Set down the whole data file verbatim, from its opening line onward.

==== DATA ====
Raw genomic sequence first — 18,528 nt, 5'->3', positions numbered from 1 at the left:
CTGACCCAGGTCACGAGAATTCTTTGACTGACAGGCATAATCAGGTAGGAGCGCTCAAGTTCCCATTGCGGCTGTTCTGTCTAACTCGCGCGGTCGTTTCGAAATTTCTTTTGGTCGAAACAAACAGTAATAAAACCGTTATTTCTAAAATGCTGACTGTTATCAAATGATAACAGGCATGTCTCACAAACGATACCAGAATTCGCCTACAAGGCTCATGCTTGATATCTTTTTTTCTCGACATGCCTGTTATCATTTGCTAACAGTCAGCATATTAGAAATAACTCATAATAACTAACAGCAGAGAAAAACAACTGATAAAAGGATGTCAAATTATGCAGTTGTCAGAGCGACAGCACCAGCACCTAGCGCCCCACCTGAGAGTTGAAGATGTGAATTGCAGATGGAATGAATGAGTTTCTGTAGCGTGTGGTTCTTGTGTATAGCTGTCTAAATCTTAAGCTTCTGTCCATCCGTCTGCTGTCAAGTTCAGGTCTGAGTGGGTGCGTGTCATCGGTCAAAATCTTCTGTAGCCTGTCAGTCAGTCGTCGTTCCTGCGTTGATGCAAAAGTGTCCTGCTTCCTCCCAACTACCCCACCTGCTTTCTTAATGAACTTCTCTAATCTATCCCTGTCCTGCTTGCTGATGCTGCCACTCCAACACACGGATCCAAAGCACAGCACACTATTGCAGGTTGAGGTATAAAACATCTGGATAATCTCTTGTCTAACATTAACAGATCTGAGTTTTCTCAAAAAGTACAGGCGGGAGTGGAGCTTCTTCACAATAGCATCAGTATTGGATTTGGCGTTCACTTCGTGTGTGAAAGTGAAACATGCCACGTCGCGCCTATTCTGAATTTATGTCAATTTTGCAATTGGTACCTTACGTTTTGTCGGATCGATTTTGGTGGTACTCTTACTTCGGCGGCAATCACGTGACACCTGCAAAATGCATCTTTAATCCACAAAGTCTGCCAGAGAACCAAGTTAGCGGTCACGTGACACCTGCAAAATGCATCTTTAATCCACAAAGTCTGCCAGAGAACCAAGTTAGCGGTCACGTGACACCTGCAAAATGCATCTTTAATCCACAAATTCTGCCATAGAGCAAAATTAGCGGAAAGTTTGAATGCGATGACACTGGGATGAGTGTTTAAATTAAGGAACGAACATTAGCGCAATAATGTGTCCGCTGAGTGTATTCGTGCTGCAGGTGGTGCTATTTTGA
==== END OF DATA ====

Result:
Raw genomic sequence first — 18,528 nt, 5'->3', positions numbered from 1 at the left:
CTGACCCAGGTCACGAGAATTCTTTGACTGACAGGCATAATCAGGTAGGAGCGCTCAAGTTCCCATTGCGGCTGTTCTGTCTAACTCGCGCGGTCGTTTCGAAATTTCTTTTGGTCGAAACAAACAGTAATAAAACCGTTATTTCTAAAATGCTGACTGTTATCAAATGATAACAGGCATGTCTCACAAACGATACCAGAATTCGCCTACAAGGCTCATGCTTGATATCTTTTTTTCTCGACATGCCTGTTATCATTTGCTAACAGTCAGCATATTAGAAATAACTCATAATAACTAACAGCAGAGAAAAACAACTGATAAAAGGATGTCAAATTATGCAGTTGTCAGAGCGACAGCACCAGCACCTAGCGCCCCACCTGAGAGTTGAAGATGTGAATTGCAGATGGAATGAATGAGTTTCTGTAGCGTGTGGTTCTTGTGTATAGCTGTCTAAATCTTAAGCTTCTGTCCATCCGTCTGCTGTCAAGTTCAGGTCTGAGTGGGTGCGTGTCATCGGTCAAAATCTTCTGTAGCCTGTCAGTCAGTCGTCGTTCCTGCGTTGATGCAAAAGTGTCCTGCTTCCTCCCAACTACCCCACCTGCTTTCTTAATGAACTTCTCTAATCTATCCCTGTCCTGCTTGCTGATGCTGCCACTCCAACACACGGATCCAAAGCACAGCACACTATTGCAGGTTGAGGTATAAAACATCTGGATAATCTCTTGTCTAACATTAACAGATCTGAGTTTTCTCAAAAAGTACAGGCGGGAGTGGAGCTTCTTCACAATAGCATCAGTATTGGATTTGGCGTTCACTTCGTGTGTGAAAGTGAAACATGCCACGTCGCGCCTATTCTGAATTTATGTCAATTTTGCAATTGGTACCTTACGTTTTGTCGGATCGATTTTGGTGGTACTCTTACTTCGGCGGCAATCACGTGACACCTGCAAAATGCATCTTTAATCCACAAAGTCTGCCAGAGAACCAAGTTAGCGGTCACGTGACACCTGCAAAATGCATCTTTAATCCACAAAGTCTGCCAGAGAACCAAGTTAGCGGTCACGTGACACCTGCAAAATGCATCTTTAATCCACAAATTCTGCCATAGAGCAAAATTAGCGGAAAGTTTGAATGCGATGACACTGGGATGAGTGTTTAAATTAAGGAACGAACATTAGCGCAATAATGTGTCCGCTGAGTGTATTCGTGCTGCAGGTGGTGCTATTTTGA